The "impossible situation" he talks of could realistically be many points in his life prior to the penning of Vernon.

He was born in South Australia, but as the son of a university lecturer in genetics, he was already well-travelled before he started school. The family eventually settled in Mexico where he spent most of his childhood, though his later travels took him to Britain, the US and back to Australia.

There he "spent the whole time either in court or in hospital" (he lifts his fringe to reveal a huge scar running from his hairline to the top of his nose; the right side of his face around the eye contains a metal plate, the result of a car crash).

After a spell back in Mexico, during which he was caught smuggling cars over the border from Texas, and some years spent in a drug-induced haze, he was, by the 1990s, holed up in a flat in Balham, south London, writing Vernon.

From the moment he won the Booker in 2003 the paparazzi laid siege to the town of Ballinamore in County Leitrim, where he had moved and still lives, trying to figure out who this outsider was who had turned the literary world upside down. But his new compatriots have kept him grounded. "The locals are as good as gold," he says of his neighbours. "They treat me the same now as when I first arrived."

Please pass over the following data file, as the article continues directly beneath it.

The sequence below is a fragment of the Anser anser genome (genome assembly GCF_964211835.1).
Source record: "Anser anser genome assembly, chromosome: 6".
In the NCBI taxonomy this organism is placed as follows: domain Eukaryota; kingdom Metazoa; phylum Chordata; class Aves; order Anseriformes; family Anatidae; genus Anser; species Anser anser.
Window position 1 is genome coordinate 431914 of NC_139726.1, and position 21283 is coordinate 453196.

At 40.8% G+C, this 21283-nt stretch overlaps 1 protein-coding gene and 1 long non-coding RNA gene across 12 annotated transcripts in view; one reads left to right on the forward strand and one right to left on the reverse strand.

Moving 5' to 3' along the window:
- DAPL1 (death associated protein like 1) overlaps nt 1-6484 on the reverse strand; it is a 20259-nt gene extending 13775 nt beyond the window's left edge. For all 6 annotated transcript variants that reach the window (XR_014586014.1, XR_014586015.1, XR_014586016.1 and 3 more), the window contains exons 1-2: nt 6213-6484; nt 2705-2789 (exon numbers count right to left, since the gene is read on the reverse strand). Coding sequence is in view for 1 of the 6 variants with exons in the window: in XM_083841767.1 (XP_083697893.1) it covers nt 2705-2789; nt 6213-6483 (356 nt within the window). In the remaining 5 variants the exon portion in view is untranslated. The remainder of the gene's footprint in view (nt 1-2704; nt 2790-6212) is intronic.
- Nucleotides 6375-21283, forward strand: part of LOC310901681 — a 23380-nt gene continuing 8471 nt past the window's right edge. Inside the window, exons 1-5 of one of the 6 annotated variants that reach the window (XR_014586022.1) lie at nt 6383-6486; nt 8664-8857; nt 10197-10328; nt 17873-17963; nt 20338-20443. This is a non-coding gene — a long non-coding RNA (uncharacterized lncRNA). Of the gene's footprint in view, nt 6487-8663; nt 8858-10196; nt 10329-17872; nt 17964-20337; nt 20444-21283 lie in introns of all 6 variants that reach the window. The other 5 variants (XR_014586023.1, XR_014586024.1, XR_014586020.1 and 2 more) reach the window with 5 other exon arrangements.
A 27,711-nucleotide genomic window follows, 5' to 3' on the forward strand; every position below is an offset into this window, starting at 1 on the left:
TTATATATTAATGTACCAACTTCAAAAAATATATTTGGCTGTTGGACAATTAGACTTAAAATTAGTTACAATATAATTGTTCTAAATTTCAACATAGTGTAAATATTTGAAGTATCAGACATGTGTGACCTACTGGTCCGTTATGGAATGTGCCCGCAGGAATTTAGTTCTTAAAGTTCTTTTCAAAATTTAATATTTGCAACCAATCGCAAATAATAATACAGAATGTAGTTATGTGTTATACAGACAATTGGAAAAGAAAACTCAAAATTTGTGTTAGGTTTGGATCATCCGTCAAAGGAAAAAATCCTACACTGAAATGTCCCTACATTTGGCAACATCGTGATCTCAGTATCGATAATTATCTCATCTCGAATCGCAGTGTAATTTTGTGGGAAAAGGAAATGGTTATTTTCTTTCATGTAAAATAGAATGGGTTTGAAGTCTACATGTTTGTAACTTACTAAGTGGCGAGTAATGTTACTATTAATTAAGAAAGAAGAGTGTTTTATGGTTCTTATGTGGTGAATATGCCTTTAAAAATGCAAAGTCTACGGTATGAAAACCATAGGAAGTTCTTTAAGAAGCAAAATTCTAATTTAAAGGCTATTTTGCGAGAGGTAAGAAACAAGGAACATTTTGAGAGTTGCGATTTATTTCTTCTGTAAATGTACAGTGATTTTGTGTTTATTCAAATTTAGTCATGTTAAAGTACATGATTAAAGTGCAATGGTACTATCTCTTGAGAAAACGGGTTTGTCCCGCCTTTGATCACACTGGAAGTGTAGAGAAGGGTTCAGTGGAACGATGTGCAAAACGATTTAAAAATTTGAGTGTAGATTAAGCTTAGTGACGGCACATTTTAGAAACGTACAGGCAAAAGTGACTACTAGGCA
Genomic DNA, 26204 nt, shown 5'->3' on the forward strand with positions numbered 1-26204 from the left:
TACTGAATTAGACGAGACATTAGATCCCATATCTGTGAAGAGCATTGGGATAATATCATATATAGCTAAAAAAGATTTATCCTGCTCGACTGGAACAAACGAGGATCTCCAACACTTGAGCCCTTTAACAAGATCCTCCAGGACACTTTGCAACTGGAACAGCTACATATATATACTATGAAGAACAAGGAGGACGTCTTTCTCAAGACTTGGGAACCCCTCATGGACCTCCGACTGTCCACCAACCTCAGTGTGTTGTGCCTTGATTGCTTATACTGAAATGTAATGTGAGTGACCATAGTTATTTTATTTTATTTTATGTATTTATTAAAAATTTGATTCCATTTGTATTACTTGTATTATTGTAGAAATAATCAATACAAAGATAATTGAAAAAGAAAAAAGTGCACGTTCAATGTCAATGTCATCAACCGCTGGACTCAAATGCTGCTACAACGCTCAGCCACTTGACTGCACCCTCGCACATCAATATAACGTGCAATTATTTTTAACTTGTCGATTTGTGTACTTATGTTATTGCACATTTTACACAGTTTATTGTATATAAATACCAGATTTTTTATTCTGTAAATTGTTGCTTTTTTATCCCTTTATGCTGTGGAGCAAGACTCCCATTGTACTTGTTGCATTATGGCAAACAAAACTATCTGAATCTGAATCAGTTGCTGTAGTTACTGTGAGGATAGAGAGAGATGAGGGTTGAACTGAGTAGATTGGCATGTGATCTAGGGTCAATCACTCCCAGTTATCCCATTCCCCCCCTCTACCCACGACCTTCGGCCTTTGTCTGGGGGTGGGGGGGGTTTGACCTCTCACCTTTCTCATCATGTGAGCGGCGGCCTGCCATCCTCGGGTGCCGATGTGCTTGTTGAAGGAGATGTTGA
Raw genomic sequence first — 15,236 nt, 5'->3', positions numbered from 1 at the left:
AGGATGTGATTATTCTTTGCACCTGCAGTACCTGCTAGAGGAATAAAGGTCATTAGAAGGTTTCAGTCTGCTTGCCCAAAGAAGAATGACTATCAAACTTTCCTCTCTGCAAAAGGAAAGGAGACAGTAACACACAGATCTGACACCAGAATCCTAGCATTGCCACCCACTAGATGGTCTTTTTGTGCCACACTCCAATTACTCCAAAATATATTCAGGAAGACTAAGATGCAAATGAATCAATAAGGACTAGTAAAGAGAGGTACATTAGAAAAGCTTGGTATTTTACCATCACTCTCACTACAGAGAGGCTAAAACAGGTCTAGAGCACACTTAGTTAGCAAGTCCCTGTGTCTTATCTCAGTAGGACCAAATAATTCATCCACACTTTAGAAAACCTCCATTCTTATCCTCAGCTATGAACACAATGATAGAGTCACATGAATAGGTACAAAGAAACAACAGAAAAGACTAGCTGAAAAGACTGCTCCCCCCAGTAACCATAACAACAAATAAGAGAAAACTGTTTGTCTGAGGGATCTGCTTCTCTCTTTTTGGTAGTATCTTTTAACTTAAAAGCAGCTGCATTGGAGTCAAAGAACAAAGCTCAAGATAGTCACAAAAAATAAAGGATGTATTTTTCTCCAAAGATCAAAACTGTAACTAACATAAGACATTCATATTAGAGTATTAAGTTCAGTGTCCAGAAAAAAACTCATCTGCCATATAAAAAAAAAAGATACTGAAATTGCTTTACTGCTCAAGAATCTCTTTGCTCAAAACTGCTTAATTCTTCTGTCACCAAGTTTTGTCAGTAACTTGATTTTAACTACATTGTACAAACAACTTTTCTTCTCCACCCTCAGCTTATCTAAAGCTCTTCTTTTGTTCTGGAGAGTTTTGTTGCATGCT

Thankfully for him, the peace and solitude of rural Ireland has afforded him the anonymity and stability he has perhaps craved.

'Night', from Petit Mal By D B C Pierre

Faber £25 (special edition) £9.99 (ebook)

'The sky rose glowing city-black, moth eaten, till earlier coatings of night shone through in a blue of young flame. I was lit again after a long, deplorable state, heavy with all things of life, only grunting instead of speaking crisp words, not daring to care. My friend: the first thing is to arm a bacchanal. If we live half as angels and half as pigs, it's because we don't do the things that unite our halves.'